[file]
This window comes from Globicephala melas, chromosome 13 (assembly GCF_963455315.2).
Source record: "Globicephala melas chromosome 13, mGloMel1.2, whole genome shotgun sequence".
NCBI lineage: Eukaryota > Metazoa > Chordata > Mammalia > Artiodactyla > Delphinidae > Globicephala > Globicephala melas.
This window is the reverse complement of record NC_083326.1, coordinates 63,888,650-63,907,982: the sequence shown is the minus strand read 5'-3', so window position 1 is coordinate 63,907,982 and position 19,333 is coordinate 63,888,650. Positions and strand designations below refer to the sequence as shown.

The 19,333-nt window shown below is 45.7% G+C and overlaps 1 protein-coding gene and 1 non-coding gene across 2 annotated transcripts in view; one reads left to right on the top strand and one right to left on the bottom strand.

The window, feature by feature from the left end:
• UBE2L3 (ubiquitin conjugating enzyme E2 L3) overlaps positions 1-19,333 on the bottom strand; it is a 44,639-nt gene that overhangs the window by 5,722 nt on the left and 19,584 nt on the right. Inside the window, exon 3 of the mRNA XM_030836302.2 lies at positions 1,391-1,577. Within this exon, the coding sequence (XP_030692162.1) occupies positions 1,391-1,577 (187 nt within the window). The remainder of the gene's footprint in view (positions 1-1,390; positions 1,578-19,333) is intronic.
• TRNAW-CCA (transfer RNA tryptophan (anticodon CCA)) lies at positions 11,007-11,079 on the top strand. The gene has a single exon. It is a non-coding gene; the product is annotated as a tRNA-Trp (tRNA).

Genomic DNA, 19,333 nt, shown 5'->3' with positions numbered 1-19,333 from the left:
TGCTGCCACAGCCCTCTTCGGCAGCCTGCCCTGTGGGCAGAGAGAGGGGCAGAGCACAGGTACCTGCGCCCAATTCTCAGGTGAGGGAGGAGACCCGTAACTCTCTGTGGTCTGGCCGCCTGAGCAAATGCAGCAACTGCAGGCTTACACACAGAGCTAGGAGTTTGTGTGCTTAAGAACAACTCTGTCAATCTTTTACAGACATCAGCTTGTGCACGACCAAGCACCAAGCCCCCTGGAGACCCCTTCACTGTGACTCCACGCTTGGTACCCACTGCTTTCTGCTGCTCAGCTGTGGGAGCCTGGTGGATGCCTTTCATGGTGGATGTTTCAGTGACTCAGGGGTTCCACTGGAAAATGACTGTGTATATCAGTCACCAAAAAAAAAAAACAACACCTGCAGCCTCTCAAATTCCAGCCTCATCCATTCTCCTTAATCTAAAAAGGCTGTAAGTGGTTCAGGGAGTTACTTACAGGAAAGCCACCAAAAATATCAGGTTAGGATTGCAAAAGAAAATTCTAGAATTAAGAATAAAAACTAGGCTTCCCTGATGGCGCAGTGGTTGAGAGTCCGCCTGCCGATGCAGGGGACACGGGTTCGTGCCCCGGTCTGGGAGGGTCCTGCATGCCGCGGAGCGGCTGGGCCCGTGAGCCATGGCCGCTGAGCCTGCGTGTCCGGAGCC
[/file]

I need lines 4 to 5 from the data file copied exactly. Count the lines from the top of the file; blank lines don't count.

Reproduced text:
This window is the reverse complement of record NC_083326.1, coordinates 63,888,650-63,907,982: the sequence shown is the minus strand read 5'-3', so window position 1 is coordinate 63,907,982 and position 19,333 is coordinate 63,888,650. Positions and strand designations below refer to the sequence as shown.

The 19,333-nt window shown below is 45.7% G+C and overlaps 1 protein-coding gene and 1 non-coding gene across 2 annotated transcripts in view; one reads left to right on the top strand and one right to left on the bottom strand.